This week's Diva Challenge is brought to us by Sue Clark, a CZT from Loveland Colorado. Sue's idea is to use three shapes (circle, square, triangle) to create the string. The other element of the challenge was to "tri" tangles that we had never used before. That part was easy, as there are so many tangles popping up, one can hardly keep track. Enter: tanglepatterns.com! I visited this site, went to the beginning (A), and started down the list, adding tangles that I hadn't tried yet. This was fun, as I didn't have to think, just pick in the order they appeared. I love doing this! It gives me a sort of permission to not care so much about what I want the tile to look like, or what I think might go together. Not that those things are bad, but one can often get over-focused on presentation and outcome.
My string had many sections! So I used many tangles! (Antidots, Arc Flower, Archer, Asian Fans, Basketweave, Bateek, Bilt... with a little 'Nzeppel and Paradox thrown in, just because I love them!) This was a fun process: to just let go and fill each section without the worry of what the outcome would be. I started to feel very busy, and so did my tile. I liked how it felt, but I knew I had to do another tile to balance myself out a little!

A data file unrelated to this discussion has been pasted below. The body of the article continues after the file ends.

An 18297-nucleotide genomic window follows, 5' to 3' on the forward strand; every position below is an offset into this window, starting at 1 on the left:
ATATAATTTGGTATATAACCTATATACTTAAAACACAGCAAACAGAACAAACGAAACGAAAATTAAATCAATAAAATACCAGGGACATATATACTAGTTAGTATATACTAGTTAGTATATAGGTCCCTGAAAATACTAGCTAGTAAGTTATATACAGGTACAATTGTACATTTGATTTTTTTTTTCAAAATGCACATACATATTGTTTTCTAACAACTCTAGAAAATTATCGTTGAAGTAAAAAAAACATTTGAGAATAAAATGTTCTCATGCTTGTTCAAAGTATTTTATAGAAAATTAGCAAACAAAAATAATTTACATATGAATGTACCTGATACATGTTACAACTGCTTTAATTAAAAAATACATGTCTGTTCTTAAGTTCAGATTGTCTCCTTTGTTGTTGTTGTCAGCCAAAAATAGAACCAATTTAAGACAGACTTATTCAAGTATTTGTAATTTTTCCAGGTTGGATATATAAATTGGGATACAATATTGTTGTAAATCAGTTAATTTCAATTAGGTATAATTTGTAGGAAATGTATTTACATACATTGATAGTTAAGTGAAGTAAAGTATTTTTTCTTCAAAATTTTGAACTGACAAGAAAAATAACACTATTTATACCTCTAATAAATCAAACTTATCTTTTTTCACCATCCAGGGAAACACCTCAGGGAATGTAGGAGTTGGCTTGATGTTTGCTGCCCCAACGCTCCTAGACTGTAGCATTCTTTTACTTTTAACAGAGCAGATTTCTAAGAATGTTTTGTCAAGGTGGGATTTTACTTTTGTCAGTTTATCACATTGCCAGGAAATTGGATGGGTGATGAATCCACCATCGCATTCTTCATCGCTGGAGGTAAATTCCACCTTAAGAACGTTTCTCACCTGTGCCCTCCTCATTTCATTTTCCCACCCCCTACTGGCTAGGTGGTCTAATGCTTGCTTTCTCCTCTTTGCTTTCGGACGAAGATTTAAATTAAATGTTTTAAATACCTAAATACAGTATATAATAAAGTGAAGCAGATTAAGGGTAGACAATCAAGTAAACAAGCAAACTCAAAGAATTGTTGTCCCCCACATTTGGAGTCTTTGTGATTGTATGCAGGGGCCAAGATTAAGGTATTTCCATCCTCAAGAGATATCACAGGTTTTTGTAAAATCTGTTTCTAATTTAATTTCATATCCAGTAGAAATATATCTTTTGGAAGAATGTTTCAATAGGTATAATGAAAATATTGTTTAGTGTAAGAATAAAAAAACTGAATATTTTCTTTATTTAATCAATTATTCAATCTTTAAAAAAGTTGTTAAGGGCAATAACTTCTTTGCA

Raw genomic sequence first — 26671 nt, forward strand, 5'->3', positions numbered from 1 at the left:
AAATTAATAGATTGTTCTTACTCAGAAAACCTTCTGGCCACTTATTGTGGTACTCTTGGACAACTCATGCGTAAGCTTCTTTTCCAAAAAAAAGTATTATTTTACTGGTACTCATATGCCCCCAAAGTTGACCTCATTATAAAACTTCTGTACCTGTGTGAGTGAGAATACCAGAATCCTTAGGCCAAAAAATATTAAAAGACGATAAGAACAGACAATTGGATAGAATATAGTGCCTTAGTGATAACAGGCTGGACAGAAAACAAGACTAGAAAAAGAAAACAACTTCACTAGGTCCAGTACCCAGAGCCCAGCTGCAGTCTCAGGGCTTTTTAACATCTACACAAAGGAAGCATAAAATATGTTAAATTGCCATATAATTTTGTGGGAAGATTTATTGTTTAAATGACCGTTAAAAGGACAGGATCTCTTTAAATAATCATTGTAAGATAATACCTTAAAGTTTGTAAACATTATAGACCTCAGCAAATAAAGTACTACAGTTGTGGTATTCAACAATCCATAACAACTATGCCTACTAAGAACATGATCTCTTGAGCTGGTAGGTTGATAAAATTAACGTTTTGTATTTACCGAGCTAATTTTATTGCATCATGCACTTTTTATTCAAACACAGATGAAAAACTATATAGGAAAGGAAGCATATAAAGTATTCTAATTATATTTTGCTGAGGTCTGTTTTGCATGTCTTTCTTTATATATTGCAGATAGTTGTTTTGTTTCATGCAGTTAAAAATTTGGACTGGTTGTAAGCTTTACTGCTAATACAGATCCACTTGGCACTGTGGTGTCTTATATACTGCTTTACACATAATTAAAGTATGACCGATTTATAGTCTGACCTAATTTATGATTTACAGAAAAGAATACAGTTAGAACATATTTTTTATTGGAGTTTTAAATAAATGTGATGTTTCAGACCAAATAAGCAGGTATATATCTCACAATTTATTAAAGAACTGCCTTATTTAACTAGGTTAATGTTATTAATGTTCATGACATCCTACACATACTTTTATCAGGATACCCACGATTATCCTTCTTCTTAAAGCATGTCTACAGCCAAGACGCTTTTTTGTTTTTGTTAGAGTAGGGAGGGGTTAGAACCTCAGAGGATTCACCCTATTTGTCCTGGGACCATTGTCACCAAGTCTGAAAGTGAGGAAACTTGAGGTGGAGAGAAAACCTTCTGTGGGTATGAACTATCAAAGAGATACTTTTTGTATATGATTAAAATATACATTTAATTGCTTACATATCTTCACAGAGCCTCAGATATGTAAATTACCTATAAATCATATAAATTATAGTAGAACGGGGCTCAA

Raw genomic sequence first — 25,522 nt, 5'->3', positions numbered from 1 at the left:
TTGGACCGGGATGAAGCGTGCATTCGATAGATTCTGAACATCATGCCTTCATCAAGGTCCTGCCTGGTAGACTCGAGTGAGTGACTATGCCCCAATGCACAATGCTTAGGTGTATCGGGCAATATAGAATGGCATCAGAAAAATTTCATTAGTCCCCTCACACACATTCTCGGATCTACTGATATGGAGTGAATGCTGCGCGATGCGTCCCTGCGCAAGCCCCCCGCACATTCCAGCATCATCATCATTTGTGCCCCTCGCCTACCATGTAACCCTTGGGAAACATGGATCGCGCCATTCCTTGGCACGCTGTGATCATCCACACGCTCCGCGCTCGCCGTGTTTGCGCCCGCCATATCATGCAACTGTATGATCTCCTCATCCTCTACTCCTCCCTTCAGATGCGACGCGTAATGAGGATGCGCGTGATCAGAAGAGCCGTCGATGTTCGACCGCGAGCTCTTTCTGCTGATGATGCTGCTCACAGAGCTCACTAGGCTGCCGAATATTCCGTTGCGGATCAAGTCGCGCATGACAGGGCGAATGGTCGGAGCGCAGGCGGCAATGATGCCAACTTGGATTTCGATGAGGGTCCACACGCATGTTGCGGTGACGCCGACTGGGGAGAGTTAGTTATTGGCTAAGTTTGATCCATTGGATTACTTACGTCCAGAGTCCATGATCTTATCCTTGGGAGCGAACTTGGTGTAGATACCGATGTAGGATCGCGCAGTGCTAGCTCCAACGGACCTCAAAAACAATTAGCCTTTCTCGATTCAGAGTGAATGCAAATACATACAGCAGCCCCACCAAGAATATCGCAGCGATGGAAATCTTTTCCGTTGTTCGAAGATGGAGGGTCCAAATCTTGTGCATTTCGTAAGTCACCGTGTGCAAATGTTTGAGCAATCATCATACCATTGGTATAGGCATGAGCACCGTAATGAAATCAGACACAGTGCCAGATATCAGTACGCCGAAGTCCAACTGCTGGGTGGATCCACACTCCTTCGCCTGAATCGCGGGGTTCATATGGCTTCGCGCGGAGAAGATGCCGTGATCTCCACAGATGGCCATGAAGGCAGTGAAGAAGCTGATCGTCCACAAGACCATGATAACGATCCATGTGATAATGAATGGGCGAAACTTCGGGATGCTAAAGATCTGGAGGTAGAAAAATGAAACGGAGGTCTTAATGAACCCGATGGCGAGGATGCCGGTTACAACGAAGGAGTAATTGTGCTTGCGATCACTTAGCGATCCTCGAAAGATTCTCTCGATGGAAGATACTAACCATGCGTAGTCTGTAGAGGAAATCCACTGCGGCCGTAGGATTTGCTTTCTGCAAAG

During the first tile, I paid attention to which of the tangles I was enjoying most while doing it. Which rhythm suited me at the time? I settled on Archer, a tangle created by Chris Gerstner. I decided to do a monotangle tile: just using one tangle in all the sections created by the string. I used the three shapes again to make the string and filled them with Archer. Even though this tangle appears to be a "border" tangle, I mirrored it and then let it stretch out and attach itself to the Archers in other sections of the tile, connecting the ends of the lines to whatever was around it. Shading was lots of fun, as lots of shapes appeared that I hadn't seen when I just tangling the lines. And where did the string go? Hard telling, but it's in there!
Thanks to Sue and Laura for a fun challenge this week, and Chris Gerstner for a fun tangle. And thanks to tanglepatterns.com and all who contribute to it!